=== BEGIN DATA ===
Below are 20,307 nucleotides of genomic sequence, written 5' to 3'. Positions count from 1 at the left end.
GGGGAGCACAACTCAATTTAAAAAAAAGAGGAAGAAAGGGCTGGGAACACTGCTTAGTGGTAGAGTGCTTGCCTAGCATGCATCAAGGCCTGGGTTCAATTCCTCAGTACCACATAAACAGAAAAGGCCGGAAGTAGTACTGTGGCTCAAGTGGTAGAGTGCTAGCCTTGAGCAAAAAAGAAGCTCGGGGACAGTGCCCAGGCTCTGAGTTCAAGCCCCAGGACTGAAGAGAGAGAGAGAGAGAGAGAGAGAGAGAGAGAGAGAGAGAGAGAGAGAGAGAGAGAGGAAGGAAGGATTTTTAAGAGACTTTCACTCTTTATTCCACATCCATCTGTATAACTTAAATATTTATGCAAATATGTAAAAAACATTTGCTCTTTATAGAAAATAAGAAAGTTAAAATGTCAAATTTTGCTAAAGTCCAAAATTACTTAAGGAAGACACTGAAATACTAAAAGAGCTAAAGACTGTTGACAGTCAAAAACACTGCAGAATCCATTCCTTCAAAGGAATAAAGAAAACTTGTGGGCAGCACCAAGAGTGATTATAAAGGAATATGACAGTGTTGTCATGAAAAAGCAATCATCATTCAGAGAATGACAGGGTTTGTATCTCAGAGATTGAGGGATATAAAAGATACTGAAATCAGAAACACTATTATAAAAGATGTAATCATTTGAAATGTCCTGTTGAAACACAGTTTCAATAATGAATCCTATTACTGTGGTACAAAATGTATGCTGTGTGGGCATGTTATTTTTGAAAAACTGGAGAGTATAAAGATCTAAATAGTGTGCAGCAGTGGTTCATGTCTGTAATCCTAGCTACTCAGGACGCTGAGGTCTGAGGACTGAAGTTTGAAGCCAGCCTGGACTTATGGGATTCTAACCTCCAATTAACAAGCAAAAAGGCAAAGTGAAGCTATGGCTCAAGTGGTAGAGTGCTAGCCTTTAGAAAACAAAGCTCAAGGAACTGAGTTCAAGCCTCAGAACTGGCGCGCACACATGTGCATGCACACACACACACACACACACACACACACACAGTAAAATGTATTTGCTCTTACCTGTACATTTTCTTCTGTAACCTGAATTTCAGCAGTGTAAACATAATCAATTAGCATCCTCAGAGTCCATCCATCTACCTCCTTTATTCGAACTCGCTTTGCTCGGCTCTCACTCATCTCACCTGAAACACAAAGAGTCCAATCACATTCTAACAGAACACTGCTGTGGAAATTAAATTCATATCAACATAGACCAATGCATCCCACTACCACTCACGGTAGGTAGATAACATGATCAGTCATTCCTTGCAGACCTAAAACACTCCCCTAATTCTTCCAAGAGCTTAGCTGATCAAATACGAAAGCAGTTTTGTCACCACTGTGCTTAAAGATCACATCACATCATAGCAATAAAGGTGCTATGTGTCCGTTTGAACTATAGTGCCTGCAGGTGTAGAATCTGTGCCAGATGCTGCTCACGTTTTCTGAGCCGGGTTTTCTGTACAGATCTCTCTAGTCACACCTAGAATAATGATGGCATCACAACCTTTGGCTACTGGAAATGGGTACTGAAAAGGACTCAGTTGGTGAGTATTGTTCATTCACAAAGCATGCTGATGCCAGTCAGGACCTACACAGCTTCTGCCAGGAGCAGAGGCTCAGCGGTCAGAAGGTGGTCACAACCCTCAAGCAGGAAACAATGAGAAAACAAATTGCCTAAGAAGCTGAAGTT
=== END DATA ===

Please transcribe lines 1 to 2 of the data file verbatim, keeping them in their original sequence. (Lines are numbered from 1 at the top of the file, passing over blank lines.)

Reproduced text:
Below are 20,307 nucleotides of genomic sequence, written 5' to 3'. Positions count from 1 at the left end.
GGGGAGCACAACTCAATTTAAAAAAAAGAGGAAGAAAGGGCTGGGAACACTGCTTAGTGGTAGAGTGCTTGCCTAGCATGCATCAAGGCCTGGGTTCAATTCCTCAGTACCACATAAACAGAAAAGGCCGGAAGTAGTACTGTGGCTCAAGTGGTAGAGTGCTAGCCTTGAGCAAAAAAGAAGCTCGGGGACAGTGCCCAGGCTCTGAGTTCAAGCCCCAGGACTGAAGAGAGAGAGAGAGAGAGAGAGAGAGAGAGAGAGAGAGAGAGAGAGAGAGAGAGAGAGGAAGGAAGGATTTTTAAGAGACTTTCACTCTTTATTCCACATCCATCTGTATAACTTAAATATTTATGCAAATATGTAAAAAACATTTGCTCTTTATAGAAAATAAGAAAGTTAAAATGTCAAATTTTGCTAAAGTCCAAAATTACTTAAGGAAGACACTGAAATACTAAAAGAGCTAAAGACTGTTGACAGTCAAAAACACTGCAGAATCCATTCCTTCAAAGGAATAAAGAAAACTTGTGGGCAGCACCAAGAGTGATTATAAAGGAATATGACAGTGTTGTCATGAAAAAGCAATCATCATTCAGAGAATGACAGGGTTTGTATCTCAGAGATTGAGGGATATAAAAGATACTGAAATCAGAAACACTATTATAAAAGATGTAATCATTTGAAATGTCCTGTTGAAACACAGTTTCAATAATGAATCCTATTACTGTGGTACAAAATGTATGCTGTGTGGGCATGTTATTTTTGAAAAACTGGAGAGTATAAAGATCTAAATAGTGTGCAGCAGTGGTTCATGTCTGTAATCCTAGCTACTCAGGACGCTGAGGTCTGAGGACTGAAGTTTGAAGCCAGCCTGGACTTATGGGATTCTAACCTCCAATTAACAAGCAAAAAGGCAAAGTGAAGCTATGGCTCAAGTGGTAGAGTGCTAGCCTTTAGAAAACAAAGCTCAAGGAACTGAGTTCAAGCCTCAGAACTGGCGCGCACACATGTGCATGCACACACACACACACACACACACACACACACAGTAAAATGTATTTGCTCTTACCTGTACATTTTCTTCTGTAACCTGAATTTCAGCAGTGTAAACATAATCAATTAGCATCCTCAGAGTCCATCCATCTACCTCCTTTATTCGAACTCGCTTTGCTCGGCTCTCACTCATCTCACCTGAAACACAAAGAGTCCAATCACATTCTAACAGAACACTGCTGTGGAAATTAAATTCATATCAACATAGACCAATGCATCCCACTACCACTCACGGTAGGTAGATAACATGATCAGTCATTCCTTGCAGACCTAAAACACTCCCCTAATTCTTCCAAGAGCTTAGCTGATCAAATACGAAAGCAGTTTTGTCACCACTGTGCTTAAAGATCACATCACATCATAGCAATAAAGGTGCTATGTGTCCGTTTGAACTATAGTGCCTGCAGGTGTAGAATCTGTGCCAGATGCTGCTCACGTTTTCTGAGCCGGGTTTTCTGTACAGATCTCTCTAGTCACACCTAGAATAATGATGGCATCACAACCTTTGGCTACTGGAAATGGGTACTGAAAAGGACTCAGTTGGTGAGTATTGTTCATTCACAAAGCATGCTGATGCCAGTCAGGACCTACACAGCTTCTGCCAGGAGCAGAGGCTCAGCGGTCAGAAGGTGGTCACAACCCTCAAGCAGGAAACAATGAGAAAACAAATTGCCTAAGAAGCTGAAGTT